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Milwaukee Bucks

NBA Playoffs 2019: Three takeaways from Bucks 21-point Game 2 win over Pistons

After earning a 35-point win over the Pistons in Game 1, the Bucks continued their season-long dominance with a 120-99 win in Game 2.

Despite the final score, Game 2 had a much different identity than Game 1, as Milwaukee outscored Detroit 62-40 in the second half after trailing by a point at halftime.

Eric Bledsoe (27 points), Giannis Antetokounmpo (26 points) and Khris Middleton (24 points) combined to score 77 points for the Bucks, while Pat Connaughton added 18 points (on 8-for-10 shooting) to go along with nine rebounds off the bench.

Detroit was led by 19 points from Luke Kennard while Andre Drummond and Reggie Jackson each added 18 points apiece. Despite Drummond's game-high 16 rebounds, the Bucks outrebounded the Pistons 54-43 on the night.

With that in mind, here are three takeaways from Milwaukee's big win…

Pistons' fall apart in the second half

After a blowout loss in Game 1, the Pistons showed a lot more fight today, grinding their way to an unlikely half-time lead against the Bucks.

They were much more engaged on the defensive end with Bruce Brown leading the way in the second quarter - getting steals, taking charges and closing out the Bucks' shooters. While Brown held down the defence, Luke Kennard led the offence in the four-guard lineup, scoring 14 of his 19 points in the first half on 4-of-5 shooting from deep, however, he and the Pistons were unable to replicate things in the second half, as they scored just 40 points over the last two quarters.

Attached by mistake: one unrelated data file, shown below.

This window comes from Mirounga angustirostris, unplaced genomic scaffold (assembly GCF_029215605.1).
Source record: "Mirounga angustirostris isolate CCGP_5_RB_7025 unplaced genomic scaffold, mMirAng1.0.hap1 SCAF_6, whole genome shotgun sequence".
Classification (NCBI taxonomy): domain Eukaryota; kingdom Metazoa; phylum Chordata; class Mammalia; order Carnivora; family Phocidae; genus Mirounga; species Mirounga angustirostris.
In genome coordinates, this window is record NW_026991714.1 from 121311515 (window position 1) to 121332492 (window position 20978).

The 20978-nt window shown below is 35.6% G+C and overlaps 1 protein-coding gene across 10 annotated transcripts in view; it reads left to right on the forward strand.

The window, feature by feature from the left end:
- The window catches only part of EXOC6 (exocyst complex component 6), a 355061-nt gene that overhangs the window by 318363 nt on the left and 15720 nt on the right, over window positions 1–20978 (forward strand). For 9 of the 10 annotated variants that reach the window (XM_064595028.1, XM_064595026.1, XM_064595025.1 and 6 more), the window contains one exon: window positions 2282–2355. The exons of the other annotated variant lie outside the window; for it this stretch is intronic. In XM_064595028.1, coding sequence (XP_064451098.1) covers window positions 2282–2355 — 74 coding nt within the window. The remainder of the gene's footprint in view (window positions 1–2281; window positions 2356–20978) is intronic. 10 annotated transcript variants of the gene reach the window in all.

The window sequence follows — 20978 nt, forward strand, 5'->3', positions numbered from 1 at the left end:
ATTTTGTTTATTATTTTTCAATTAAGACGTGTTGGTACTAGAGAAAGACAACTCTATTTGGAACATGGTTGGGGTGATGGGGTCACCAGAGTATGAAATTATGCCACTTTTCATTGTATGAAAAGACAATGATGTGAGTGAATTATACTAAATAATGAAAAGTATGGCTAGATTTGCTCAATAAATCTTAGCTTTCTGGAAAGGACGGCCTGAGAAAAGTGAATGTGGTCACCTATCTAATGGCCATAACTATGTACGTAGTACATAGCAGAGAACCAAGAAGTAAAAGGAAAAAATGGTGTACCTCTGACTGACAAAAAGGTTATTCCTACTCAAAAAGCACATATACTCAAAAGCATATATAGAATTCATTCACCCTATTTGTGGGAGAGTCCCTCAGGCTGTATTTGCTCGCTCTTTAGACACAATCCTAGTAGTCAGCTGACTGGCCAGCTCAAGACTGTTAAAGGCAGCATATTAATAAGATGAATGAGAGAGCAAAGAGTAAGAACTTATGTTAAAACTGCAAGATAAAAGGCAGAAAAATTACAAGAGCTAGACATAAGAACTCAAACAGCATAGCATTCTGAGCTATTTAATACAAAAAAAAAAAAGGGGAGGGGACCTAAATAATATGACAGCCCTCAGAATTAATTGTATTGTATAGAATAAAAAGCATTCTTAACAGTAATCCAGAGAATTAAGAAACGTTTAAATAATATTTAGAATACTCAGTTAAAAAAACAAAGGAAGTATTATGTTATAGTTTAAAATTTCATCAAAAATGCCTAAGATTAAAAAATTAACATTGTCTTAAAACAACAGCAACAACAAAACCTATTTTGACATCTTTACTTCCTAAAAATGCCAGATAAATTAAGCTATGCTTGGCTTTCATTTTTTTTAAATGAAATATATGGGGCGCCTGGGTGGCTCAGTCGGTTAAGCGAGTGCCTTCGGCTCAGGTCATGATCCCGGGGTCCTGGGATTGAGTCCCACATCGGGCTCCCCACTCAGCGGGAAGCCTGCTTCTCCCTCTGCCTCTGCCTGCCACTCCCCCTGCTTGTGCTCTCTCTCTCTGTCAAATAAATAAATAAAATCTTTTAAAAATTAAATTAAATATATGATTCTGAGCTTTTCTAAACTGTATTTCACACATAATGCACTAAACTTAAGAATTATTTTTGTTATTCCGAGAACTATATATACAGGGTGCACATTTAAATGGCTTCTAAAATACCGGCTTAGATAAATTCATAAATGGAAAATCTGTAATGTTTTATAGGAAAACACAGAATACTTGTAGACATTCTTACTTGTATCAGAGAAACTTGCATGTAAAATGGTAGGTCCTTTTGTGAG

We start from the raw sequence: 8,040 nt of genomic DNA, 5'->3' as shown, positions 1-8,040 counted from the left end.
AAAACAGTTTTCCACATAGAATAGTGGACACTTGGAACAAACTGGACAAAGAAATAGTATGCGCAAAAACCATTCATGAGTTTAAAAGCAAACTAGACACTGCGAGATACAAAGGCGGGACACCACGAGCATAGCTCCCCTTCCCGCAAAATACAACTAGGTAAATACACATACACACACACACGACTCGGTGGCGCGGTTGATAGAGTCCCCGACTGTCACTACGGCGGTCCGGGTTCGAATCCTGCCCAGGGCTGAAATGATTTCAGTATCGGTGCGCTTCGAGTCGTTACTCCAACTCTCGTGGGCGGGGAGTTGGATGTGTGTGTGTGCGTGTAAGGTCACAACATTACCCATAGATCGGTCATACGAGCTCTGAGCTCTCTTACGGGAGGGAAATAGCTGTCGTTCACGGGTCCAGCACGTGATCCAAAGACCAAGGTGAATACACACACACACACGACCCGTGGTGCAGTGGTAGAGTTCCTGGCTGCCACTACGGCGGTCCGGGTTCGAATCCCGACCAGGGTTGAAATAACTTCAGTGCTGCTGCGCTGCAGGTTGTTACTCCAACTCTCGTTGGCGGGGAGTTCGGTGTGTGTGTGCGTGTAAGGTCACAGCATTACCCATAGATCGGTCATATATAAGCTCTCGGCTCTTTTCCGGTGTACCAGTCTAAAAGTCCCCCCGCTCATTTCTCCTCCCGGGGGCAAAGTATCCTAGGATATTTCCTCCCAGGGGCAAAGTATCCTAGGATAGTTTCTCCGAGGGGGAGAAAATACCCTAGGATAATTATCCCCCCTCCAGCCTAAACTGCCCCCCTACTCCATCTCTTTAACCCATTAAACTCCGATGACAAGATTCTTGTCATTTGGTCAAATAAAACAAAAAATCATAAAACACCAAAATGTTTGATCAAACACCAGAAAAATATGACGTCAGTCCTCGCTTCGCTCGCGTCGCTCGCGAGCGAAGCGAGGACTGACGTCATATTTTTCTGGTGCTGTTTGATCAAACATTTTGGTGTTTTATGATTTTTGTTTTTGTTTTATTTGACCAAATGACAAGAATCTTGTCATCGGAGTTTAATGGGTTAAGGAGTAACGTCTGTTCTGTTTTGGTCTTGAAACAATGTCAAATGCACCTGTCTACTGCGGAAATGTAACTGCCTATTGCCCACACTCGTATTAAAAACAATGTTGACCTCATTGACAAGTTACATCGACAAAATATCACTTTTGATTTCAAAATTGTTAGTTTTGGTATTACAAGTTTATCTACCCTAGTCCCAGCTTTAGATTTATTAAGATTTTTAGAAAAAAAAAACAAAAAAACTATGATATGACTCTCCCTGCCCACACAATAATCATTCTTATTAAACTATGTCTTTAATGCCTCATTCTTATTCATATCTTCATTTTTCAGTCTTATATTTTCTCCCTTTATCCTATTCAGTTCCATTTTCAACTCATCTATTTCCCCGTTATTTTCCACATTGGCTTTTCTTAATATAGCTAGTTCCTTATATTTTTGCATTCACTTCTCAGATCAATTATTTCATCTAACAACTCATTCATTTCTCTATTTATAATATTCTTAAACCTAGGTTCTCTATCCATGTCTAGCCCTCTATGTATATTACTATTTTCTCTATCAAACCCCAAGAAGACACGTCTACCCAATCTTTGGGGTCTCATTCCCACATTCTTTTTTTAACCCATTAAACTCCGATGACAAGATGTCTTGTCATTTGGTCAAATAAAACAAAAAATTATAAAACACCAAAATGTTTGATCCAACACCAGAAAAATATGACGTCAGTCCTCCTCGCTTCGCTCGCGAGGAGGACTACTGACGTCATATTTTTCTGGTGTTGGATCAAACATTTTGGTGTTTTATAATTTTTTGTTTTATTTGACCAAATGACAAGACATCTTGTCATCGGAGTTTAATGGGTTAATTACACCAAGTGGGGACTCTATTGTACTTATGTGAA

After knocking down 9-of-23 from beyond the arc in the first half, they managed just 3-of-13 from deep the rest of the way. Against a Bucks team loaded with firepower, they simply couldn't hang as Antetokoumpo and co broke the game open with a monster third quarter and with Brown on the bench, their defence didn't have many answers for the high-flying Bucks.

Giannis sets the tone

As mentioned above, the Bucks entered the half down one point to the Pistons, to the surprise of many.

Detroit outscored Milwaukee 32-20 in the second frame, holding Giannis Antetokounmpo to just three points on 1-for-5 shooting. Giannis went into the half with 10 points (on 4-for-8 shooting) and six rebounds - a solid stat line for most, but modest numbers for the Bucks' MVP.

Antetokounmpo was markedly aggressive in the third period, going 6-for-9 from the field to score 13 points in under nine minutes played. His aggression set the tone for Milwaukee, who outscored Detroit 35-17 to take a 17-point lead into the fourth quarter.

Giannis only needed to attempt one shot in the fourth - an and-one layup in transition that put the Bucks up 19 points with under six minutes remaining in the game.

In the second half alone, Antetokounmpo put forth a stat line of 16 points, six rebounds and two assists as the Bucks outscored the Pistons by 22 points to run away with yet another convincing win. He finished the night with totals of 26 points, 16 rebounds, four assists and two blocks.

The correlation is clear.

While the Pistons struggle without Blake Griffin, their only hope to compete in this series is to keep Antetokounmpo as (relatively) tame as he was in the first half.

Bledsoe's big game

After scoring 15 points (on 5-for-9 shooting) in Game 1, Eric Bledsoe exploded for a game-high 27 points (on 11-for-19 shooting) to go along with six assists, four rebounds and three steals in Game 2; three of his 11 made field goals were from the land beyond.

In the regular season, Bucks point guard averaged 15.9 points per game and sank more than three triples in just 16 of the 78 games that he appeared in; he scored 25 or more points just 10 times.

With Milwaukee awaiting the return of Malcolm Brogdon to its starting backcourt, Bledsoe's offensive output is a key to the team's ability to continue to dominate - his big game essentially neutralized the performance of Detroit's Reggie Jackson.

As the playoffs continue, Bledsoe's ability to maintain this rhythm and build confidence makes this team much scarier as he adds yet another dynamic to the offence.

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